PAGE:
Calif. looks into crash involving more than 100 vehicles
Copyright 2007 The Associated Press
AP Photo/Gary Kazanjian
Rescuers attempt to extract drivers after more than 100 cars were involved in a series of collisions on a Calif. highway Saturday. At least two people were killed, the California Highway Patrol said.
FRESNO, Calif. ó Micky Padilla of Porterville and his family were about 20 minutes away from reaching a baptism when they heard the sound of metal screeching. His wife struggled to make out what was ahead of them through the fog, and Padilla quickly hit the brakes when a trailer hauling turkeys swerved in front of them, sending feathers across her windshield.
As Padilla yelled at his sons to put their heads down, they rear-ended a Nissan Maxima and the car stopped next to the center divide.
Padilla ran out into the fog to see what had happened, and found a man bleeding in a white pickup on the other side of the trailer. He was still breathing minutes later when firefighters reached the wreck, but later died on the highway, Padilla said.
Two people were killed and dozens more injured in a massive morning pileup on Saturday that involved more than 100 cars and trucks, the California Highway Patrol said. Officials identified one of the victims as Travis Rogers, 26, and a 5-year-old boy, who were traveling in separate vehicles when the chain-reaction collisions occurred.
CHP Officer Paul Solorzano Jr. described the scene as "something out of a movie, walking up and seeing all the cars mangled and crushed."
While officials arrested 61-year-old Morris Taylor of San Antonio on misdemeanor drunken driving charges, the cause of the wreck is under investigation and may take months to determine, said CHP Officer Kirk Arnold.
"He has not been said to have been the cause of (the crash), he is just a person who was involved in the collision who was taken in for DUI," Arnold said.
Rescuers had to extract several people trapped in the wreckage, and paramedics transported more than three dozen patients to the hospital with injuries, Fresno City Fire Department spokesman Ken Shockley said.
The freeway's northbound lanes around Clovis Avenue were shut down indefinitely as investigators worked to determine the cause of the crash. Traffic backed up for miles south of the wreckage. Southbound lanes remained opened. The freeway was reopened at about 9:30 p.m.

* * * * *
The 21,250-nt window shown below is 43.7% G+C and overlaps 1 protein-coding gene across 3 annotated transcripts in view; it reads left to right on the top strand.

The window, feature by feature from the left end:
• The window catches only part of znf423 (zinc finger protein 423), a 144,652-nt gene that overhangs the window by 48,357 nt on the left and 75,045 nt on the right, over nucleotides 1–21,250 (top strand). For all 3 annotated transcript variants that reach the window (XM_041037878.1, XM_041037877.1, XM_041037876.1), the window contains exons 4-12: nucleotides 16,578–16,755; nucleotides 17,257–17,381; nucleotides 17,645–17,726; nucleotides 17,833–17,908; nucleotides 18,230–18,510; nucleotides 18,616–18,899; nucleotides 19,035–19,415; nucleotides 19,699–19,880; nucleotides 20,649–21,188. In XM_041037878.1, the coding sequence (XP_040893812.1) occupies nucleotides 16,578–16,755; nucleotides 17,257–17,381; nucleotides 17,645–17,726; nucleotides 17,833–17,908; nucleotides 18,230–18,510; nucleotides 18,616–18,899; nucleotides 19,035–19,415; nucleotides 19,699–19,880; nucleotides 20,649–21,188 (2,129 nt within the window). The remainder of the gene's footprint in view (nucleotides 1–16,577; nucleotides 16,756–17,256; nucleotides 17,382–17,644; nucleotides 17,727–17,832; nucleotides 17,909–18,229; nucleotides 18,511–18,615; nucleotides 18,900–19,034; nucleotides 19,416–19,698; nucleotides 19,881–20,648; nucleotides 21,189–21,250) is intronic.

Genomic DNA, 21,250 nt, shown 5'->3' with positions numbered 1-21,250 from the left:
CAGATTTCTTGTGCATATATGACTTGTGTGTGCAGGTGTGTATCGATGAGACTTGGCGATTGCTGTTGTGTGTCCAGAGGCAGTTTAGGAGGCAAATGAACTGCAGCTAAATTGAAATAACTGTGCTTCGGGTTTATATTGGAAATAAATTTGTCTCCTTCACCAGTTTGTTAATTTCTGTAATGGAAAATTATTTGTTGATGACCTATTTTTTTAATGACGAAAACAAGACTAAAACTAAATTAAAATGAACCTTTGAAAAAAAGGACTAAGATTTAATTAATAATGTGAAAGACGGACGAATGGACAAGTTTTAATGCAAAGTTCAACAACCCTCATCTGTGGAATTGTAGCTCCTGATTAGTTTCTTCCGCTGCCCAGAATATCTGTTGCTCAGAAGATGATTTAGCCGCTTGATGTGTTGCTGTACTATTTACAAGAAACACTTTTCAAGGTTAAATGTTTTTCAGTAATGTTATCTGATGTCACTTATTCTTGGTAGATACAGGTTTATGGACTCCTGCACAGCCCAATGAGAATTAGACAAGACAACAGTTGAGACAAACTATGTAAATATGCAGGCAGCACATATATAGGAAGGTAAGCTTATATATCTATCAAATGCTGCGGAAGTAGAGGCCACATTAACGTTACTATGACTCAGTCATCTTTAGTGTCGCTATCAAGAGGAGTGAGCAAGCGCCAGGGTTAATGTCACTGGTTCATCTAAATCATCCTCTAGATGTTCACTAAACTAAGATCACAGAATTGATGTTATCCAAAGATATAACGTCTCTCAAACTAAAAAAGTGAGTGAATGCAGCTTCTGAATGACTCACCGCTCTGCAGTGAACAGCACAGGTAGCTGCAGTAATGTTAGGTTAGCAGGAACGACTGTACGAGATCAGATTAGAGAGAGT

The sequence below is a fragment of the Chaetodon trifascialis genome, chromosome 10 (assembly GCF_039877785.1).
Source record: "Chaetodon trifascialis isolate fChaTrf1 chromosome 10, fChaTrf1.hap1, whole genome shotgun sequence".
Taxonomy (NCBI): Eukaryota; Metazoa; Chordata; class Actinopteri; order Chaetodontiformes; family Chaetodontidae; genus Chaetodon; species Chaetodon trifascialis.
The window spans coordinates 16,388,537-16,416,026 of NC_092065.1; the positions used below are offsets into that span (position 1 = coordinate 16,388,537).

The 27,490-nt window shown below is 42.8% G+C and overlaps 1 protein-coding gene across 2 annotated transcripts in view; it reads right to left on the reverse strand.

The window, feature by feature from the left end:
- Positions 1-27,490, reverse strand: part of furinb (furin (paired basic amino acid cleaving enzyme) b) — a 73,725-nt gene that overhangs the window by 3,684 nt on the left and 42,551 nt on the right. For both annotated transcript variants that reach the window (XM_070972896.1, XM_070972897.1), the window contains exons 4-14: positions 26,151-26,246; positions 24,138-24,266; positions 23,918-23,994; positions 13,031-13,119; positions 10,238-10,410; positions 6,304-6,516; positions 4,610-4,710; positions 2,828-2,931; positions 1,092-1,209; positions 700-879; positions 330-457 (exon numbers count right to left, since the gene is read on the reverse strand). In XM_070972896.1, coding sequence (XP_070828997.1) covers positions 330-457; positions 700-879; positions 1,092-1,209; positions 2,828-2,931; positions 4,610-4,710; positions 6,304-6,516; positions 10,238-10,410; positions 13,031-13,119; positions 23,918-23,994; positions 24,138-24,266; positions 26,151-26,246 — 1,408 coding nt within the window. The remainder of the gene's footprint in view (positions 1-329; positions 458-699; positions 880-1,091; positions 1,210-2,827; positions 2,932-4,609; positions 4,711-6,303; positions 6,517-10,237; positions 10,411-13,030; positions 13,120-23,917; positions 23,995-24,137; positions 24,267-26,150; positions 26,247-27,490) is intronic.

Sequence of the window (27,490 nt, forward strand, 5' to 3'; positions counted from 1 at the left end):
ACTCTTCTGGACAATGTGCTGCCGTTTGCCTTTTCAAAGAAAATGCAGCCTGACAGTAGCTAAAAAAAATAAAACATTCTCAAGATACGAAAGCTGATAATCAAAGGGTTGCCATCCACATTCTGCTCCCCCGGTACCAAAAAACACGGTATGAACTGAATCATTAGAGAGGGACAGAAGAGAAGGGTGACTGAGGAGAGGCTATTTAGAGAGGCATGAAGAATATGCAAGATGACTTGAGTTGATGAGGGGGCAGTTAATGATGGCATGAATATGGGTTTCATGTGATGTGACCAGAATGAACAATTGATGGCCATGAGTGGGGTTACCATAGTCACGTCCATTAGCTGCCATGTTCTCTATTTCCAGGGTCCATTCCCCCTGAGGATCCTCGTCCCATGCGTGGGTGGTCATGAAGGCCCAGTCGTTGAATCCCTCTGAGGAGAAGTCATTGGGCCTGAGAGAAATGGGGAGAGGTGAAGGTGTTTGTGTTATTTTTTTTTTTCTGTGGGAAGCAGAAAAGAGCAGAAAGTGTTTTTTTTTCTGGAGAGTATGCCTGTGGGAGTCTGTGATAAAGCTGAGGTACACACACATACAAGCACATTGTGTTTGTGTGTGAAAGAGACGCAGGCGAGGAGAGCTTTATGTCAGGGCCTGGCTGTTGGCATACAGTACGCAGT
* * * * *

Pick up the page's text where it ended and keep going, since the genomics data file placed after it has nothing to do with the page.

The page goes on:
Two of the big rigs leaked 90 gallons of diesel fuel onto the freeway when their fuel tanks ruptured, but the diesel was contained. No hazardous materials were spilled, CHP officials said.
Crash victims gathered on the freeway shoulder near the wreckage, waiting to be interviewed by investigators.
Cindy Ramirez, 21, of Selma, said her purple Mazda pickup was rear-ended as she was driving to her job washing windows in Shaver Lake.
"Everybody was trying to miss everybody, but it was impossible not to get hit," Ramirez said. "I'm fine physically, but I keep thinking about all of the things that could have happened."
Omar Macias, 33, was hauling asphalt from Bakersfield to Elk Grove when his truck was caught in the pileup.
"I got out to check on people at first, and then I heard more crashes around me, so I got right back in," said Macias of Bakersfield. "I feel OK, but I don't what OK means right now. People got hurt."
Even as investigators interviewed dazed drivers on the roadside, crews began sprinkling sand on the freeway and sweeping up shattered glass.
Thick seasonal fog known as "Tule fog" typically occurs in Central California in the late fall and winter. Two people died along a nearby stretch of fog-blanketed Highway 99 in an 87-vehicle pileup in 2002, and another section of the roadway several miles south was the scene of a 74-vehicle crash that left two dead nearly a decade ago.
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